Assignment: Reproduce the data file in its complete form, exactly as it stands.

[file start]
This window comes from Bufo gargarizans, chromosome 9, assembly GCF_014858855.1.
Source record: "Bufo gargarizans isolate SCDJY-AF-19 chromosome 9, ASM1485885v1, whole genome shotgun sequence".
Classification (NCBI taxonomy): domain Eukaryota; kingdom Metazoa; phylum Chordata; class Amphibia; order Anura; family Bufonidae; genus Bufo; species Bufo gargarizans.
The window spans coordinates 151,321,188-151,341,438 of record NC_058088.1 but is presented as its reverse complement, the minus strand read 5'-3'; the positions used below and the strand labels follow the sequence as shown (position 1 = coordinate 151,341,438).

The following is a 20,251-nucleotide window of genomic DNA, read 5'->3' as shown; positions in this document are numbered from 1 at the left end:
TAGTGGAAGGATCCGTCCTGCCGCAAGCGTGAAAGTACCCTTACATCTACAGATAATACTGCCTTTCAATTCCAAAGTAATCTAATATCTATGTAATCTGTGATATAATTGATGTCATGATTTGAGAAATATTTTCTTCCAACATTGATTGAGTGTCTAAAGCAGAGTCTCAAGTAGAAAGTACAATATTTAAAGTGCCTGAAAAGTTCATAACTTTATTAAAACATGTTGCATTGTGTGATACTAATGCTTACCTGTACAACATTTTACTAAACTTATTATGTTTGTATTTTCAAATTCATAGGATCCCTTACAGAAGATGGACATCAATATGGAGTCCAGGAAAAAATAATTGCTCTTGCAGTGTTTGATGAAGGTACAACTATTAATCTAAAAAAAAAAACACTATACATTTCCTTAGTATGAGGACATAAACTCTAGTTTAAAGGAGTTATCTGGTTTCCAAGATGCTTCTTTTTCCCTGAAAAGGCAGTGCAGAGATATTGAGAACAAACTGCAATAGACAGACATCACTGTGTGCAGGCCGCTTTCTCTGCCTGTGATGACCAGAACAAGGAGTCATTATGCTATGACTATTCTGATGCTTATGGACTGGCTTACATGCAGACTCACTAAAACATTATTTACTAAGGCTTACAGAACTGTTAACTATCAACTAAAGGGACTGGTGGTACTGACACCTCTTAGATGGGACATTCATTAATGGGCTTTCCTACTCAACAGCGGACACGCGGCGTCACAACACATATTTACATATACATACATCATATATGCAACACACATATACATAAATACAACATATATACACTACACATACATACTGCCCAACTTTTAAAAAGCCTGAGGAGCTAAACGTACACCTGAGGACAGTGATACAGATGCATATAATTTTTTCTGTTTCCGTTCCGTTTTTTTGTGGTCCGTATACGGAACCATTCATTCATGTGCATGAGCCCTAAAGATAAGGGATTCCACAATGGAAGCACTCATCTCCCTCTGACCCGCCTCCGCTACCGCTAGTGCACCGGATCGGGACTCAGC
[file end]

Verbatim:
This window comes from Bufo gargarizans, chromosome 9, assembly GCF_014858855.1.
Source record: "Bufo gargarizans isolate SCDJY-AF-19 chromosome 9, ASM1485885v1, whole genome shotgun sequence".
Classification (NCBI taxonomy): domain Eukaryota; kingdom Metazoa; phylum Chordata; class Amphibia; order Anura; family Bufonidae; genus Bufo; species Bufo gargarizans.
The window spans coordinates 151,321,188-151,341,438 of record NC_058088.1 but is presented as its reverse complement, the minus strand read 5'-3'; the positions used below and the strand labels follow the sequence as shown (position 1 = coordinate 151,341,438).

The following is a 20,251-nucleotide window of genomic DNA, read 5'->3' as shown; positions in this document are numbered from 1 at the left end:
TAGTGGAAGGATCCGTCCTGCCGCAAGCGTGAAAGTACCCTTACATCTACAGATAATACTGCCTTTCAATTCCAAAGTAATCTAATATCTATGTAATCTGTGATATAATTGATGTCATGATTTGAGAAATATTTTCTTCCAACATTGATTGAGTGTCTAAAGCAGAGTCTCAAGTAGAAAGTACAATATTTAAAGTGCCTGAAAAGTTCATAACTTTATTAAAACATGTTGCATTGTGTGATACTAATGCTTACCTGTACAACATTTTACTAAACTTATTATGTTTGTATTTTCAAATTCATAGGATCCCTTACAGAAGATGGACATCAATATGGAGTCCAGGAAAAAATAATTGCTCTTGCAGTGTTTGATGAAGGTACAACTATTAATCTAAAAAAAAAAACACTATACATTTCCTTAGTATGAGGACATAAACTCTAGTTTAAAGGAGTTATCTGGTTTCCAAGATGCTTCTTTTTCCCTGAAAAGGCAGTGCAGAGATATTGAGAACAAACTGCAATAGACAGACATCACTGTGTGCAGGCCGCTTTCTCTGCCTGTGATGACCAGAACAAGGAGTCATTATGCTATGACTATTCTGATGCTTATGGACTGGCTTACATGCAGACTCACTAAAACATTATTTACTAAGGCTTACAGAACTGTTAACTATCAACTAAAGGGACTGGTGGTACTGACACCTCTTAGATGGGACATTCATTAATGGGCTTTCCTACTCAACAGCGGACACGCGGCGTCACAACACATATTTACATATACATACATCATATATGCAACACACATATACATAAATACAACATATATACACTACACATACATACTGCCCAACTTTTAAAAAGCCTGAGGAGCTAAACGTACACCTGAGGACAGTGATACAGATGCATATAATTTTTTCTGTTTCCGTTCCGTTTTTTTGTGGTCCGTATACGGAACCATTCATTCATGTGCATGAGCCCTAAAGATAAGGGATTCCACAATGGAAGCACTCATCTCCCTCTGACCCGCCTCCGCTACCGCTAGTGCACCGGATCGGGACTCAGC